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Golodner v. City of New London

United States District Court, D. Connecticut

January 25, 2016

DANIEL GOLODNER, SECURITY TECHNOLOGY SYSTEMS, LLC, Plaintiffs,
v.
CITY OF NEW LONDON, MARTIN BERLINER, ROBERT MYERS, Defendants.

MEMORANDUM OF DECISION

JEFFREY ALKER MEYER UNITED STATES DISTRICT JUDGE.

Plaintiff Daniel Golodner is the majority owner of co-plaintiff Security Technology Systems, LLC (STS), a security alarm company. For about seven years from 2002 to 2009, plaintiffs provided services for the City of New London, Connecticut, involving the installation, maintenance, and monitoring of alarms at city-owned buildings. In 2009, however, the City initiated a competitive bidding process to select a vendor for the services that had been furnished by plaintiffs, and the City ended up awarding a contract for these services to another company.

Plaintiffs have filed this lawsuit under 42 U.S.C. § 1983 alleging retaliation in violation of the First Amendment. They claim that they lost the City’s business because defendants-the City as well as its former city manager (Martin Berliner) and director of public works (Robert Myers)-intended to retaliate against plaintiff Golodner for having previously filed a lawsuit that complained about police practices in the City of New London. Following a bench trial and consideration of all the evidence, I conclude that plaintiffs have not proved that they lost the City’s business because of retaliation in violation of the First Amendment.

Findings of Facts

The Court heard trial testimony over a period of two days on January 11 and 12, 2016, from the following individuals:

• Daniel Golodner, plaintiff (former alarm services provider for the City)
• Martin Berliner, defendant (former City Manager for the City of New London)
• Robert Myers, defendant (former Director of Public Works for the City of New London)
• Janita Hamel (representative from the Connecticut Department of Consumer Protection)
• Timothy Ackert (co-owner with Daniel Golodner of co-plaintiff STS, LLC)

Based on the testimony, documentary exhibits, and stipulated facts, I make the following findings of fact.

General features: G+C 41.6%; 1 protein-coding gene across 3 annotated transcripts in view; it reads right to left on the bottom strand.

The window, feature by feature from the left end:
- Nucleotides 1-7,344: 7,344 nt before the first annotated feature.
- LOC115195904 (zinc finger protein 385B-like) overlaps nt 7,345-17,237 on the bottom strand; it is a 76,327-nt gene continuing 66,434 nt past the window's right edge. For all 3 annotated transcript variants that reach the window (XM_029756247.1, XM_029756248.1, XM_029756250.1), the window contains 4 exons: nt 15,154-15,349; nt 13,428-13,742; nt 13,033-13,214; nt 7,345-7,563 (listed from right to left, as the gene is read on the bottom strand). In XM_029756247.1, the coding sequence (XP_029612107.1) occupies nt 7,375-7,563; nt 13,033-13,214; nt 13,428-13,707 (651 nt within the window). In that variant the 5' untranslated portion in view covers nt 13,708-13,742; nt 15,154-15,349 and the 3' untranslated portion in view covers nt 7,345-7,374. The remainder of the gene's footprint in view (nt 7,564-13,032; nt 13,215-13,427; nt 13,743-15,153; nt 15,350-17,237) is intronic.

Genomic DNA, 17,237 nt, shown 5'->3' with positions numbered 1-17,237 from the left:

Plaintiff Daniel Golodner is 53-year-old Connecticut electrician who learned his trade while serving in the United States Navy. After serving in the Navy, Golodner went into the electrician business and acquired a L-6 low-voltage alarm journeyperson license. In 2001, Golodner formed a company-co-plaintiff STS-by means of a purchase of the assets and business of a predecessor electrical-services company. During the relevant times in this case, Golodner owned 95% of STS, and he had a business partner-Timothy Ackert, another electrician with a more advanced electrician license than plaintiff-who owned the remaining 5% of STS. Golodner was managing member of STS, and he conducted the vast majority of the company’s day-to-day operations.

According to Golodner, when he purchased the business from the predecessor company, one of the predecessor’s active accounts involved the servicing of alarm systems at various buildings owned by the City of New London. Golodner soon learned, however, that the City was planning to give the service contract to another company, and he complained and insisted that the City have a bidding process. STS then won the bidding process and eventually entered into a three-year written contract with the City from 2002 to 2005 for the upgrade, monitoring, and maintenance of security alarms at several City buildings. See Def. Exh. C (contract); Doc. #68 at 15 (stipulation of facts). Under the terms of this contract and subsequent riders for additional services, STS provided 24-hour monitoring and maintenance of ten different alarm systems and three fire alarm systems at a cost to the City of $4, 752 per year. Doc. #68 at 16 (stipulation).

The written contract between STS and the City expired in April 2005. According to Golodner, he wanted to renew the written contract, but the official who was formerly the Director of Public Works put him off and assured him that STS was ''our company'' and that ''we don’t need a new contract.'' Doc. #68 at 17 (stipulation). Consequently, STS continued after April 2005 to perform and bill the City for its alarm-related services but without a formal written contract. During ...


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